The iPad is an addictive device. So was the iPhone (and iPod Touch), but the iPad takes device addiction to a new level. For kids, that’s mostly because of the size (vs. iPhone): it’s bigger, easier to handle, and the graphics look fantastic. I think the iPad will fundamentally change how children interact with technology. There have been several videos showing young kids playing with an iPad as if it’s second nature. I can attest to the fact that this happens – my two boys (6 and 3) picked up my iPad and started using it almost immediately. Once I walked into the living room and my 3-year old was playing on the iPad (I had left it out by accident.) I asked him, “What are you doing?” He replied, “I played Angry Birds, some Shrek Kart, Super Why and now I’m doing Pokemon.” (Note: He said it so casually it was absurd. He also never looked up from the iPad screen.)
As iPads drop in price (and other tablets emerge), I believe they’ll be the “throwaway device” that hangs around living rooms, basements, dens, etc. sitting on sofas or coffee tables waiting for anyone to pick up and use for a few minutes. You can’t say that about a laptop computer. And according to Duncan Stewart, tablets are not just an additive device, they’re a replacement device, which means they’re eating into laptop sales.
Back to device addiction.
Kids get hooked on things very quickly. If you’ve ever seen a kid watch a commercial on TV you’ll know what I mean. Days later they can still be singing the commercial ditty, or worse (for parents), asking you to buy what they saw. Kids are a susceptible audience. And the iPad is the near-perfect device to attract kids – big enough, shiny, colorful and easy to use. That ease of use and intuitive use is what makes the iPad almost instantaneously addictive. That’s a homerun win for Apple. Two additional points:
- Instant gratification – Kids can get access to fun stuff almost instantaneously on the iPad
- Endless content – Kids quickly realize that content on the iPad is essentially endless (the same holds true on the Web, but it’s less obvious)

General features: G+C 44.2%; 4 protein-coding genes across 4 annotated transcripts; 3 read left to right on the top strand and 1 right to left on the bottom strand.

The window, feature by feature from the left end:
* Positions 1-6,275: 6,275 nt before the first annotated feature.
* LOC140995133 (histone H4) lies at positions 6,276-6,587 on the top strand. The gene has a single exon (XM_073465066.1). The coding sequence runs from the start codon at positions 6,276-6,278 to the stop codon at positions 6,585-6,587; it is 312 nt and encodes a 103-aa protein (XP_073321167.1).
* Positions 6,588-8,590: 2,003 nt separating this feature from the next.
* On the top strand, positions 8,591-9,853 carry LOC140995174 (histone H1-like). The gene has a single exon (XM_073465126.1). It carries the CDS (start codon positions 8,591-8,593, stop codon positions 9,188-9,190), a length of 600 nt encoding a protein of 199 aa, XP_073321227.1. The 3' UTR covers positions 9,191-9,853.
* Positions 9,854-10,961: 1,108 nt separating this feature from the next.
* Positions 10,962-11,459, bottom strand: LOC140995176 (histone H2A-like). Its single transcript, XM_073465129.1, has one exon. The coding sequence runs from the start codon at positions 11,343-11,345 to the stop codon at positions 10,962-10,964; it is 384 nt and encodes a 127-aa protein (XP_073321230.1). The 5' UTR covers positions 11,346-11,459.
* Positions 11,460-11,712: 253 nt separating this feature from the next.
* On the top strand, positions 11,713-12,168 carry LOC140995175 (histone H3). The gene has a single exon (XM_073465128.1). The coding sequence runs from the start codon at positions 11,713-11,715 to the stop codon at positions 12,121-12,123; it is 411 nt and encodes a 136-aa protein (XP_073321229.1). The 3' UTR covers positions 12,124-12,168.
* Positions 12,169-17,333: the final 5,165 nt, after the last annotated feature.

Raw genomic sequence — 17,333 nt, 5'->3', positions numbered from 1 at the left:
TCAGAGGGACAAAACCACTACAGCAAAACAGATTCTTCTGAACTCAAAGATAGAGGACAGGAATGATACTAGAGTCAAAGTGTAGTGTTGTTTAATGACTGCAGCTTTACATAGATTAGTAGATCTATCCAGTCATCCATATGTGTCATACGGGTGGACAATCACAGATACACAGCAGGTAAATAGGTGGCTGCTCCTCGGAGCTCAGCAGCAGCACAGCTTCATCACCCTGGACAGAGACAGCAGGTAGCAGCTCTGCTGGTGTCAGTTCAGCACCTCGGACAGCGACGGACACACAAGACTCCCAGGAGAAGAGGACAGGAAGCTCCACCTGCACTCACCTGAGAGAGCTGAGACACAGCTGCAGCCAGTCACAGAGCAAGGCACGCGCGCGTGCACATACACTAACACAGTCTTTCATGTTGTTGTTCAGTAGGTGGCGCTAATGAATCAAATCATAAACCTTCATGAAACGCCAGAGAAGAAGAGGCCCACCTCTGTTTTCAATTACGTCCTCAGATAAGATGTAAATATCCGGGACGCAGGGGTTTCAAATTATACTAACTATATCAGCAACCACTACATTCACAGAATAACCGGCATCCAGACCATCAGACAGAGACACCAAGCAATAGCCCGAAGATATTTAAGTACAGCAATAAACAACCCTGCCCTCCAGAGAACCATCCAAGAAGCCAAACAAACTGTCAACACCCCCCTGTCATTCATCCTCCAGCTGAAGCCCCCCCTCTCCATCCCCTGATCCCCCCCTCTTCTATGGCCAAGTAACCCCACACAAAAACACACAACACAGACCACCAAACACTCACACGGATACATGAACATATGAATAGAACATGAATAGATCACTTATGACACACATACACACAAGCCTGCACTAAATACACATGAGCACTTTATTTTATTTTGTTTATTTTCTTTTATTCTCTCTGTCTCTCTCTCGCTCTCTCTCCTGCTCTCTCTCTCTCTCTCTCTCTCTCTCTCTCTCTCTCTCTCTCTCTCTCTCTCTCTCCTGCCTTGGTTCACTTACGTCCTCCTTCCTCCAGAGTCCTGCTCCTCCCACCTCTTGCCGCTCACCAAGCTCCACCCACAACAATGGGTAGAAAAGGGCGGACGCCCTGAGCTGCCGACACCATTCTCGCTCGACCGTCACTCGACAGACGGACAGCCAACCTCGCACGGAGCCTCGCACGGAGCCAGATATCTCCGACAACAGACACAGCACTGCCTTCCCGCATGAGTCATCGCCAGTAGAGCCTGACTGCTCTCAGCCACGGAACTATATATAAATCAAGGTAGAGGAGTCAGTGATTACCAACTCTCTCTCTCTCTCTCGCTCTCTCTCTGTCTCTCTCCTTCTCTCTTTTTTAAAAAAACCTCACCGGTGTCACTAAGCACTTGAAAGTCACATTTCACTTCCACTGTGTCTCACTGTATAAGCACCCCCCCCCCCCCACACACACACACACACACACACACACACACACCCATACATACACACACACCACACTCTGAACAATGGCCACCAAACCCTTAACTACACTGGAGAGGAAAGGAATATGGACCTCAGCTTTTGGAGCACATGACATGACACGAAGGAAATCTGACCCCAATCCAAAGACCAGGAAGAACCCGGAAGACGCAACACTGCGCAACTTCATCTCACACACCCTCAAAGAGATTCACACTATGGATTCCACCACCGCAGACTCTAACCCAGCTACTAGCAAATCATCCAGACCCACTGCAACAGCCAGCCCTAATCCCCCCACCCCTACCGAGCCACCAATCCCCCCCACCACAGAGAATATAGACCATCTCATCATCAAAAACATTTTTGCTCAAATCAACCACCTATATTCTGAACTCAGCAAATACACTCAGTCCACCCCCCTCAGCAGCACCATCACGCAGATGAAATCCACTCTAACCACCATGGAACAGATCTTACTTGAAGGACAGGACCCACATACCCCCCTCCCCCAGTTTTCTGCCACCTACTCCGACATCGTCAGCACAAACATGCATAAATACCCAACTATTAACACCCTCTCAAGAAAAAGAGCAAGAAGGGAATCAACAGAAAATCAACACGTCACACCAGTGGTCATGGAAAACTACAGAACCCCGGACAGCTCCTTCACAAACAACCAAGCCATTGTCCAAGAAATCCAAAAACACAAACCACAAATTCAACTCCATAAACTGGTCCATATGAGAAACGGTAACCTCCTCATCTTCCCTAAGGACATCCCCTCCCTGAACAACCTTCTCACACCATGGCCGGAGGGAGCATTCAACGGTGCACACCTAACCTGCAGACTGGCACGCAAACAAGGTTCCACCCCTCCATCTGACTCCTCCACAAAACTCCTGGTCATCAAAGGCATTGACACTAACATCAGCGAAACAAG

I’m more comfortable letting my kids play on the iPad instead of my computer. The computer always has a bunch of business stuff open (and therefore accessible to my kids dragging stuff to the trash bin for fun!) and it’s setup at my desk where I’ve got papers piled all over the place, bills, etc. The computer is a work device that doubles as a toy. The iPad serves both more easily.
Dave McClure recently tweeted: “Holy Crap: srsly rethnkg @500startups investment thesis & platform priorities re: 2011 iPad sales projctns. fucking *massive* disruption.”
I couldn’t agree more. And where I see huge opportunities is with kids.
The iPad wins by default because the device itself is addictive. Kids will want to use the iPad early and for years to come. That’s a huge opportunity for companies to reach that audience. What we need to see however, are new business models around “apps” because kids are an extremely fickle audience. They have very short attention spans and once they realize that “content is essentially unlimited” they’re loyalty to a specific app or brand (speaking of which, why aren’t more brands on the iPad??) will deteriorate even further. Connecting with kids might seem easy, but it’s far from it, and this is made even worse by the “come and go” nature of the App Store.
The innovation on the iPad isn’t going to be hardware (sure it will improve, but that’s not the priority) or with apps themselves, it’s going to be around business models and more all-encompassing businesses built around apps. For kids that means tie-ins with physical goods, other media and new ways of keeping kids hooked on individual apps. For businesses to succeed on the iPad they have to go beyond addiction to the device itself and create persistent addiction to their own apps.